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Although the head-to-head trial of bevacizumab and ranibizumab is being hailed as a landmark study, retina specialists are saying its results are unlikely to change practice patterns in the treatment of age-related macular degeneration.
"The CATT study provides physicians with the confidence that switching from one (treatment) to another is unlikely to harm the patient," said Dr. Huang, the Philip F. and Elizabeth G. Searle-Suber Huang, MD, Professor of Ophthalmology and vice chairman, Department of Ophthalmology & Visual Sciences, Case Western Reserve University School of Medicine, Cleveland. "It gives practitioners the confidence that patients with AMD experience an equally efficacious outcome and a reasonable safety profile."
Based on 1,208 patients randomly assigned in the single-blind noninferiority trial, bevacizumab administered monthly was equivalent to ranibizumab administered monthly, with a mean of 8 and 8.5 letters gained, respectively.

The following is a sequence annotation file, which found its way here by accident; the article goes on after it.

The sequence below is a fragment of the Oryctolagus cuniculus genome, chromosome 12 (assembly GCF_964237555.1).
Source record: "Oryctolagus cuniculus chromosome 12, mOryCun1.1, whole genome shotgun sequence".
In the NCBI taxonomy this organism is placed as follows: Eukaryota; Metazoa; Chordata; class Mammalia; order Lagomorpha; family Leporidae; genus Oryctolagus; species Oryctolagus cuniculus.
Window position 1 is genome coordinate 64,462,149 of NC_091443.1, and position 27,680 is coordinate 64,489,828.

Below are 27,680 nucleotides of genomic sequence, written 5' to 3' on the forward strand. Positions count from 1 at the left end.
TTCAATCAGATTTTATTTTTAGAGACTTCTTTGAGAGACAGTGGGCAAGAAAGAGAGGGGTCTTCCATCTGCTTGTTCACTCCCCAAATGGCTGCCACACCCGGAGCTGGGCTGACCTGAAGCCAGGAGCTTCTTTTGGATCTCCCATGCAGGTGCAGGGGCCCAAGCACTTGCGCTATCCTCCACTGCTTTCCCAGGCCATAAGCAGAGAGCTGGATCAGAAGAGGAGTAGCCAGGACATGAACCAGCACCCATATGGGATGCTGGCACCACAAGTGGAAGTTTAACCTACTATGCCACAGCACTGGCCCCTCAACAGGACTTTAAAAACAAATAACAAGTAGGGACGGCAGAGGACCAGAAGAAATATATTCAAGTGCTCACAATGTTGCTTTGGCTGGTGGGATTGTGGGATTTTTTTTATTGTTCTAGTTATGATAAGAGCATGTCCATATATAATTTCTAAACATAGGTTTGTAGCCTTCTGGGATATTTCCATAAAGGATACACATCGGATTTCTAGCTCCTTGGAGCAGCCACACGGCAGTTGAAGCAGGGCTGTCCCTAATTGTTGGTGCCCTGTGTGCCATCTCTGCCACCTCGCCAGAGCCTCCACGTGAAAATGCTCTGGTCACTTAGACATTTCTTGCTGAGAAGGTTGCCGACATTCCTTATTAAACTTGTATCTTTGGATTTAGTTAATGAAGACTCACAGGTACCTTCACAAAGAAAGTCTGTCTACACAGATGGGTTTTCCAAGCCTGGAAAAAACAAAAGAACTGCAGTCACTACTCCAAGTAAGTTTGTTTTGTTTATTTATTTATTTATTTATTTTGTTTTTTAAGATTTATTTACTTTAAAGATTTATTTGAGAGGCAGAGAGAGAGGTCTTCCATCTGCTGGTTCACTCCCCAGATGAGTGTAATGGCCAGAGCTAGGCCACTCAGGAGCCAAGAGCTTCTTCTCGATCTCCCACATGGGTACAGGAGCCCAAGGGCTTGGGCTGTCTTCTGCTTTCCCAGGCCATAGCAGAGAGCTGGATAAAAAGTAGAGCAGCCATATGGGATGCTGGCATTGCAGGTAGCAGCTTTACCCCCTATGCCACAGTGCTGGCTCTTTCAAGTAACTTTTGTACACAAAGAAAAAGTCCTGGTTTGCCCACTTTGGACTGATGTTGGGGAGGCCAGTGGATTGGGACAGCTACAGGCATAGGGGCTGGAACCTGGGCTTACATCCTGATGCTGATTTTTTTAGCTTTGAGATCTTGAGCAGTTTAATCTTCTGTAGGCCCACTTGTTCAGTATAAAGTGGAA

The result did not surprise Philip J. Rosenfeld, MD, PhD, who pioneered the use of bevacizumab just more than 6 years ago when he injected the drug into a patient's eye in early May 2005. Dr. Rosenfeld, professor of ophthalmology at the Bascom Palmer Eye Institute, University of Miami Miller School of Medicine, said the trial supports his colleagues' understanding of the drugs' "apparent equivalency."
"My colleagues have already decided which drug to use, based on the assumptions that both drugs have similar efficacy and safety," Dr. Rosenfeld said.
"If patients are doing well, it would be unlikely that retina specialists would change from successful therapy," Dr. Huang agreed.